Jay Cutler’s not worried.
“No, I mean, were not worried. I don’t think you can hit the panic button offensively. We just need to keep getting better. We have to keep looking at our mistakes, keep improving and keep trying to work on things week-in and week-out. It’s never easy in this league.”
Brandon Marshall’s not worried.
“No, I mean, every team, Super Bowl teams, undefeated teams, they’re not perfect. There are things they struggle at, but the thing about those teams that make them great is they continue to work and when you do that you have a chance to continue to get better. There’s no substitute for hard work.”
(And, yes, Cutler and Marshall both did start out answering that question with, “No, I mean . . .” I didn’t make that up.)
But Bears fans are starting to get a little worried. The Chicago Bears improved to 6-1 with a win over the now 1-6 Carolina Panthers on Sunday afternoon, but the offense continued to struggle to get into a rhythm early and had to come from behind in the fourth quarter to set up a game-winning Robbie Gould field goal.
And, really, that’s alright. A win’s a win, right? You can go through just about any winning team’s record at the end of a season and find a game somewhere in there similar to the one the Bears had on Sunday—even a Super Bowl winning team.
For the most part, until Sunday’s performance, the offense has been on the upward tick. But six sacks on Jay Cutler, just 210 net yards, five penalties, and going just two of eight on third down certainly does not bode well for Mike Tice’s squad.
Despite Matt Forte’s absolute gouging of the Carolina defense early (at one point he was averaging 7.6 yards per carry), the Bears continued to dial up deep, slow-to-develop passing plays that left Cutler in a tough spot to make a play and kept the Bears’ defense on the field for far too long.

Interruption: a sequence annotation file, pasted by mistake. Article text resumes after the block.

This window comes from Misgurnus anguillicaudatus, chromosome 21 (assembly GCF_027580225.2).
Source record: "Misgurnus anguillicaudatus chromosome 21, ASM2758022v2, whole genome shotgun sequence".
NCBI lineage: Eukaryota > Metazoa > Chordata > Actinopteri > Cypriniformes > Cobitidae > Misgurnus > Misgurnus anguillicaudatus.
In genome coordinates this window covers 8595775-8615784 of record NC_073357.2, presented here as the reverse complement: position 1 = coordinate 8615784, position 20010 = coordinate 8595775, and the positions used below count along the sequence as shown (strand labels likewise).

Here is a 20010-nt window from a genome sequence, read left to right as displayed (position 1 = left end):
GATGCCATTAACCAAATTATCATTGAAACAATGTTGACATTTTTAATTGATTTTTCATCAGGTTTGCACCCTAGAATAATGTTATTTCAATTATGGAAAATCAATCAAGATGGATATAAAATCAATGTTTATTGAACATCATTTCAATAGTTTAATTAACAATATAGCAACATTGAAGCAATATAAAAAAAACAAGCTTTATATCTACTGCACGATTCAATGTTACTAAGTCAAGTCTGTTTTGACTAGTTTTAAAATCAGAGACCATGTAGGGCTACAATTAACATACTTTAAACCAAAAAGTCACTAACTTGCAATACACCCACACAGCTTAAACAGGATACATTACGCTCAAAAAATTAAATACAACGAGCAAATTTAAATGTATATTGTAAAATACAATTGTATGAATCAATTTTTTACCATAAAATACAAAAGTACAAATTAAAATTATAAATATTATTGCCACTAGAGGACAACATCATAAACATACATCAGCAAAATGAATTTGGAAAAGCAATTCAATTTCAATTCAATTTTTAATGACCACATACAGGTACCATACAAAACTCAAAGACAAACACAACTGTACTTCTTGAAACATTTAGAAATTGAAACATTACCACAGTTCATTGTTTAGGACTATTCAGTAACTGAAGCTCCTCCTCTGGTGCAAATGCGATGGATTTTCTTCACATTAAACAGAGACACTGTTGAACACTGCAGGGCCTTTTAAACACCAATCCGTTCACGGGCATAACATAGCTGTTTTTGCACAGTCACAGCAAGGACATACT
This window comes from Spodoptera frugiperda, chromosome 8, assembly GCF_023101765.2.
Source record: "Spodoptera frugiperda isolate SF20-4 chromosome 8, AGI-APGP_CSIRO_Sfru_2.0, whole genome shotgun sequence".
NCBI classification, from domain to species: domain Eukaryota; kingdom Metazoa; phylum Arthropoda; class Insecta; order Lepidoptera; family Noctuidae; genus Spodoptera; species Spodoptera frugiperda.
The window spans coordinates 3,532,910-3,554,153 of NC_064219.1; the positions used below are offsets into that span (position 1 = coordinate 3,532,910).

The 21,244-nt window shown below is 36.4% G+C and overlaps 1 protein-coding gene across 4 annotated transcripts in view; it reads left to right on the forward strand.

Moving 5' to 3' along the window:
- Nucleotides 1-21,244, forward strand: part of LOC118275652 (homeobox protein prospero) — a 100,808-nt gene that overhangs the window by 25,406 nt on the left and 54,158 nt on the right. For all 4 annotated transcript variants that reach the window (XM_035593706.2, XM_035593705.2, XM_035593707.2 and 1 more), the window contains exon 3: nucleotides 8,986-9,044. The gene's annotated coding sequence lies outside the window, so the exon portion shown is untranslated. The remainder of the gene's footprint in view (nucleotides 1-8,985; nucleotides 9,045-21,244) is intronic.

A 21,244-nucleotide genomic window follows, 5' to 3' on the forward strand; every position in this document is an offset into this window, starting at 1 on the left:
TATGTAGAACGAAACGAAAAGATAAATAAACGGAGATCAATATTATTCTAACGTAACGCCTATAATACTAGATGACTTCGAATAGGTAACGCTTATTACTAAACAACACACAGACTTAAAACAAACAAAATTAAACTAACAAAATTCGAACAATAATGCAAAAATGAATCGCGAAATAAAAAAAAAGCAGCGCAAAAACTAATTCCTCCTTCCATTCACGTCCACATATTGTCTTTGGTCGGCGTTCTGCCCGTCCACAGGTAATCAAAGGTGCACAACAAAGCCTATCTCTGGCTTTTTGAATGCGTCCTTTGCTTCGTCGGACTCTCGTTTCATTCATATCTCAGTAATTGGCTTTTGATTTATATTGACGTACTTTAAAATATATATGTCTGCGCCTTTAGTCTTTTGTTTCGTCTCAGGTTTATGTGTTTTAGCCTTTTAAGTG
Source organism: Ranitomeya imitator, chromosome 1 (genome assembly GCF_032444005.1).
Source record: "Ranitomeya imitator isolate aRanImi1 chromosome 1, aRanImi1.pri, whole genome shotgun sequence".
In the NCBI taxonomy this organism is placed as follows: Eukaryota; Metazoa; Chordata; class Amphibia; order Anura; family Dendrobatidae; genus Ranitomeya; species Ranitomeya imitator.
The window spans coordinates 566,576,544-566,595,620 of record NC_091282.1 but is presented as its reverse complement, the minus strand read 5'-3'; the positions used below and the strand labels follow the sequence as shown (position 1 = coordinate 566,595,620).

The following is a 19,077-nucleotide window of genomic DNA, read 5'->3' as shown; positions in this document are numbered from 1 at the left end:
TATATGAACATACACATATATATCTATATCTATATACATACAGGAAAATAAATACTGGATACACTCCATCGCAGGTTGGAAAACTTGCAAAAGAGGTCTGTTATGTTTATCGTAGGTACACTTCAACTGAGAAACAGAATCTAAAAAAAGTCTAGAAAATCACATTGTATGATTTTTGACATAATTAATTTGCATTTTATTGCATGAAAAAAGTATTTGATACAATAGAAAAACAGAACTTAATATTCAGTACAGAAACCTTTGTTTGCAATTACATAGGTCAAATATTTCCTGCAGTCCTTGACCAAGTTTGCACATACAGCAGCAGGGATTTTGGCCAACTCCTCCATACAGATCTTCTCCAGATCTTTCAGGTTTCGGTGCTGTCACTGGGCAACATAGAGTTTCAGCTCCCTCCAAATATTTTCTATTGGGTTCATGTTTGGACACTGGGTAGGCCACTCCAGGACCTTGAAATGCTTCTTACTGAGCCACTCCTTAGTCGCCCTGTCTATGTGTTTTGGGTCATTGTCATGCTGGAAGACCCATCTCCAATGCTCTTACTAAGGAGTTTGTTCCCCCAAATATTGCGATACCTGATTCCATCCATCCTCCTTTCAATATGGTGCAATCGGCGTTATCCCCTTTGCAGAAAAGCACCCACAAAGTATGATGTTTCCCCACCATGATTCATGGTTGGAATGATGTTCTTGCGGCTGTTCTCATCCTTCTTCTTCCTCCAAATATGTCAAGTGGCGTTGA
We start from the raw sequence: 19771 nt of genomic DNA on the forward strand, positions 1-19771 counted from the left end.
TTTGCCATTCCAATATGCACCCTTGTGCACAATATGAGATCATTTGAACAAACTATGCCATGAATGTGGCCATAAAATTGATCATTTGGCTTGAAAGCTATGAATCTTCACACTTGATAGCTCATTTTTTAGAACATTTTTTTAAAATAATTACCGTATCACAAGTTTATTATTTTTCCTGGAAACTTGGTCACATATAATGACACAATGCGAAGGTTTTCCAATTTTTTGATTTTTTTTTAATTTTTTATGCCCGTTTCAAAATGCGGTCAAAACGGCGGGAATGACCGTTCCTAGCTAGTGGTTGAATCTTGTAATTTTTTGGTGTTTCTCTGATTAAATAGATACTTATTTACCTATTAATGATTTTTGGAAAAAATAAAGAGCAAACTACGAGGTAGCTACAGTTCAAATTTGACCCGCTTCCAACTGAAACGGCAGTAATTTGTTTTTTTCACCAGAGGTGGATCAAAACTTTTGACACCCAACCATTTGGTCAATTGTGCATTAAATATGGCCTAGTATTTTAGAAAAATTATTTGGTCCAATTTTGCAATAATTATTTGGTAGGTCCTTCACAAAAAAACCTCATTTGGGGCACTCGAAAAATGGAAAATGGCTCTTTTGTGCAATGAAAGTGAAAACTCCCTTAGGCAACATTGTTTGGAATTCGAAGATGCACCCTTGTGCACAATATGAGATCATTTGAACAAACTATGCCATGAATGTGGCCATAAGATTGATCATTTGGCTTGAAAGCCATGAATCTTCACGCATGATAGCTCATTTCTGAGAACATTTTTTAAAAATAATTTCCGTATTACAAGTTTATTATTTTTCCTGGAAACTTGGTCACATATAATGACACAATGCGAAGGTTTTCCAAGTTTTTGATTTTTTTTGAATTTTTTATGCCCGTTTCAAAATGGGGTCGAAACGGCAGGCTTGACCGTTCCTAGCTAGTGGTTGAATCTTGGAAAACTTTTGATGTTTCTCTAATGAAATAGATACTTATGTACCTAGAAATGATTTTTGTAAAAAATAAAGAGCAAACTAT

Mike Tice has yet to address the media (he will do so this week), but I suspect the No. 1 question for the first-year offensive coordinator will be why it seemed there was no desire to continue feeding Matt Forte the ball while he was clearly having success.
For nearly three quarters of football, Jay Cutler was awful. But in the end, he and Tice engineered a game-winning, nine play, 55-yard drive, the 17th-career game winning drive of Jay Cutler’s career. Just to give you a snapshot, Cutler was four of nine for 40 yards, zero TDs and one INT in the first half; that’s a passer efficiency rating of 18.1.
In the fourth quarter, however, Cutler was 12 of 14 for 106 yards and one TD, for a passer rating of 122.0. So, what was the difference? Prior to that final set of series, the Bears weren’t working the intermediate part of the field. During it, they went into max-protect mode and sliced up the Panthers for chunks of 11, 12 and 13 yards.
The Bears’ offensive line, a group seemingly best built for the run game, couldn’t protect Jay Cutler on their own, and struggling RT Gabe Carimi appeared to have another less than notable performance.
But it wasn’t all on the offense.
The defense once again failed to contain Steve Smith, allowing seven receptions for 118 yards. On the whole, the Panthers tallied 416 net yards and went 10 of 19 on third-down conversions. Smith now has 696 yards against the Bears through four games (171 yards per game).
But in the end, a 25-yard pick-6 from Jennings—intended for Steve Smith—put the Bears in a position to take the lead. And they did. On to the next.
Here are some additional notes and highlights:
- Since the NFL-AFL merger in 1970, this is the 8th time the Bears have started 6-1 or better. They made the playoffs each of the previous 7.
- Robbie Gould’s game-winning field goal was the 10th of his career and his 1st since 2010. Gould is now 13-of-15 (.867) on the season. Gould is 53-for-65 (.815) in field goal attempts in the fourth quarter and in overtime on his career (regular- and post-season).
- The Bears are now 22-5 (.815) in contests in which they score a defensive touchdown since 2004, including 19-2 (.905) since 2005.
- Tim Jennings entered Week-8 tied for NFL lead in INTs w/ 4. His 6 are the most in a season by a Bears' player since '09 (Zack Bowman, 6).
- The Bears' six interception returns for touchdowns are the most by any team through their first seven games in NFL history.
- Matt Forte had 1 rushing TD on Sunday, 23rd of his career, breaking a tie w/ Thomas Jones & George McAfee for 8th most in Bears history.
- The 1961 San Diego Chargers currently hold the NFL record for most INT returns for TD in a single season with 9. Bears ‘on pace’ for 14.